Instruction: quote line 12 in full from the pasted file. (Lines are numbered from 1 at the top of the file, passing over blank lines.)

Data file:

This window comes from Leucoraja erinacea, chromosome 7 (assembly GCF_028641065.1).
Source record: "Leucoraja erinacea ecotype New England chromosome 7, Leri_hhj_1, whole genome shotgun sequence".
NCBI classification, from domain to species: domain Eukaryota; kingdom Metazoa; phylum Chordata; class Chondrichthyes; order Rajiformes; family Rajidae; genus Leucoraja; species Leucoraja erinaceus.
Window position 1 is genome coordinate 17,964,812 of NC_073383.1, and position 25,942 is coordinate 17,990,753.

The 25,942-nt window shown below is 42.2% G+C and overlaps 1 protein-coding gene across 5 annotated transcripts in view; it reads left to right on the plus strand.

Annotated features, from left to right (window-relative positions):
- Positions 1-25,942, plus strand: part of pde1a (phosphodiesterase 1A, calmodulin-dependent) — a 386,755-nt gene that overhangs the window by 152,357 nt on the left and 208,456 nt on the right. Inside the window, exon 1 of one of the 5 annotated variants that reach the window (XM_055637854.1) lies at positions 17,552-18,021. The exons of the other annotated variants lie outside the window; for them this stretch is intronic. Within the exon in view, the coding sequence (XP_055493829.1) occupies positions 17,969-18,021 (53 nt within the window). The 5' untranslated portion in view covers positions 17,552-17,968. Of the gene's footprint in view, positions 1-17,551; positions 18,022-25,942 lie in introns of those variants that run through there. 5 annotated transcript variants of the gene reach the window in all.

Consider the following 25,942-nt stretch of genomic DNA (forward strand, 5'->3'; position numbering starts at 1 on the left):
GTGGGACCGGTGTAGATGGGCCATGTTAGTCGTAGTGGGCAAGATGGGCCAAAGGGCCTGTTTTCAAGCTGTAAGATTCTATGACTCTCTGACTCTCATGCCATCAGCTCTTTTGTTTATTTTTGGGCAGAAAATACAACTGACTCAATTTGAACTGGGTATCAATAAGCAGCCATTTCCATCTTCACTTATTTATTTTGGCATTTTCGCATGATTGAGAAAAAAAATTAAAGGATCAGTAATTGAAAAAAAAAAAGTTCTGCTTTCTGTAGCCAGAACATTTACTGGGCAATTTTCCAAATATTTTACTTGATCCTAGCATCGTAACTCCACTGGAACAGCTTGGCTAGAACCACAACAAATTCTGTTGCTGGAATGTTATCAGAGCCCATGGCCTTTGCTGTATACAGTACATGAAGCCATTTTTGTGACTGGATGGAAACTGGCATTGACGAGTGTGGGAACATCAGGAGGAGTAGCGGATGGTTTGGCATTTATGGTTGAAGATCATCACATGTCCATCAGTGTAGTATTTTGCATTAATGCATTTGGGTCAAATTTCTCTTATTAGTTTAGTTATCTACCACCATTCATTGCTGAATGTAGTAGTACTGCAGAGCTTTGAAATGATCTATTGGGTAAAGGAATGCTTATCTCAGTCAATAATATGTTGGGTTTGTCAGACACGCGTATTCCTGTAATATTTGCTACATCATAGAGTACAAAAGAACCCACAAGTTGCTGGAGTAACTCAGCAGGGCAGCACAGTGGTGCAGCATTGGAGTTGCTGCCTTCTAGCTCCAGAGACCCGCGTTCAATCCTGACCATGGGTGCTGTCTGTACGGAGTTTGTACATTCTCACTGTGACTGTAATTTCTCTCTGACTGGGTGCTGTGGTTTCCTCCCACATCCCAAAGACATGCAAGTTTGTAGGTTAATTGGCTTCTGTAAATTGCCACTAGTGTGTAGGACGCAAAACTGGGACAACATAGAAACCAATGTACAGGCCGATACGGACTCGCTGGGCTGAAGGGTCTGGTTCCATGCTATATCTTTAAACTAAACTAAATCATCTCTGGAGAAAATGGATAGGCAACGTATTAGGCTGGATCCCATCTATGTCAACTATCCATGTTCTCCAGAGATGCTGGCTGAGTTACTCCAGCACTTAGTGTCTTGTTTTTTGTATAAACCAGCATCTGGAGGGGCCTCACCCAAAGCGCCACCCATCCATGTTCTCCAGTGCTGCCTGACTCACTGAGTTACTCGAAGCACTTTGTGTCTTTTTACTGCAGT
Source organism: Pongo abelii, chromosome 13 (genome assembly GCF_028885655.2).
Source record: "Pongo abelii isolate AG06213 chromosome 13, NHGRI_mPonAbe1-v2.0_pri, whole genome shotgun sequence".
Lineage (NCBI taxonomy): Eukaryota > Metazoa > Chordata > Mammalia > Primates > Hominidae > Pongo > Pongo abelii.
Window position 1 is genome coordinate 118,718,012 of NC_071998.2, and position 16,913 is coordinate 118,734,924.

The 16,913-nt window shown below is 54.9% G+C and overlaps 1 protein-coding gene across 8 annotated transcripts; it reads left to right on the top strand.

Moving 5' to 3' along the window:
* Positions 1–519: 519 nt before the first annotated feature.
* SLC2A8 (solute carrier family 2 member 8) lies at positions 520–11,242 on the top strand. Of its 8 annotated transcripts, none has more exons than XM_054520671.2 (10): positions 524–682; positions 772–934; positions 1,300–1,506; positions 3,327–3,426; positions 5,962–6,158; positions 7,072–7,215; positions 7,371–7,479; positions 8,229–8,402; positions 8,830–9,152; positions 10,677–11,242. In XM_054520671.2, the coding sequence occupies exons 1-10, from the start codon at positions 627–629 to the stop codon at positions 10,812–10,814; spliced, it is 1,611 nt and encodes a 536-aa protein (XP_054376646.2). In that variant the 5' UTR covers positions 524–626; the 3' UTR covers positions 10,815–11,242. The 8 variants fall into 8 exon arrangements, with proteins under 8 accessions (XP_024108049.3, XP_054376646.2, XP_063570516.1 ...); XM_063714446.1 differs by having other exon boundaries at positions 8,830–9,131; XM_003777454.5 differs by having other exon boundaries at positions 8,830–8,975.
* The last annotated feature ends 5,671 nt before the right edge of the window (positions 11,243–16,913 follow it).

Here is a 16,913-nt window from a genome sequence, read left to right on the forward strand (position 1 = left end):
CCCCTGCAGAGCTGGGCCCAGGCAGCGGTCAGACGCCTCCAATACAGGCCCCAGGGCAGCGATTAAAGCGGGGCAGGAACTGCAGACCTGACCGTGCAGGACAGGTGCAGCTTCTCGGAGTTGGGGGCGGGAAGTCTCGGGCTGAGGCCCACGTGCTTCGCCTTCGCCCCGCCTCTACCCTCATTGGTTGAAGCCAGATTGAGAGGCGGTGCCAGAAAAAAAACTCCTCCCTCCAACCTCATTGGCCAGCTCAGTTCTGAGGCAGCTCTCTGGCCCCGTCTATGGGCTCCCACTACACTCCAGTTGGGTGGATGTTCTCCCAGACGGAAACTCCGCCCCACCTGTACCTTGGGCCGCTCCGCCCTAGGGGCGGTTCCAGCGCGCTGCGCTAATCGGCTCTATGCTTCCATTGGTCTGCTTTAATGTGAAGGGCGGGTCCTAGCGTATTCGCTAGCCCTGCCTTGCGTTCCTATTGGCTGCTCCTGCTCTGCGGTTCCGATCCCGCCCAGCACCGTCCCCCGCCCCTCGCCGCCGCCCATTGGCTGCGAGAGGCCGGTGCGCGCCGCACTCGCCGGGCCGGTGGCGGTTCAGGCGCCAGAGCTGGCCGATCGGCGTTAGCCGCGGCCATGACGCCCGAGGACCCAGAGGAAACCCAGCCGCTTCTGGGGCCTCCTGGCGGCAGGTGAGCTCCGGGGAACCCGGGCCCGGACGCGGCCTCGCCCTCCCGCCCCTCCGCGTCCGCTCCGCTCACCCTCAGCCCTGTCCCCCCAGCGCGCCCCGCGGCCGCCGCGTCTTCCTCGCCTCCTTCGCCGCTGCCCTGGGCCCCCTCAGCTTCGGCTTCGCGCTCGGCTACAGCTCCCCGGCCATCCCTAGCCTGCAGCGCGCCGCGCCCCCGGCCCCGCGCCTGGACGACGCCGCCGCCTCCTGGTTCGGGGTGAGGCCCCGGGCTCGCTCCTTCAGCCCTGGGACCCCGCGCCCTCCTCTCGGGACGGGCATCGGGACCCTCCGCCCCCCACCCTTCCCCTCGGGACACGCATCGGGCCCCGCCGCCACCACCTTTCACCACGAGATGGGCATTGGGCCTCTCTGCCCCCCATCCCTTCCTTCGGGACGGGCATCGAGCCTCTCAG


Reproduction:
Lineage (NCBI taxonomy): Eukaryota > Metazoa > Chordata > Mammalia > Primates > Hominidae > Pongo > Pongo abelii.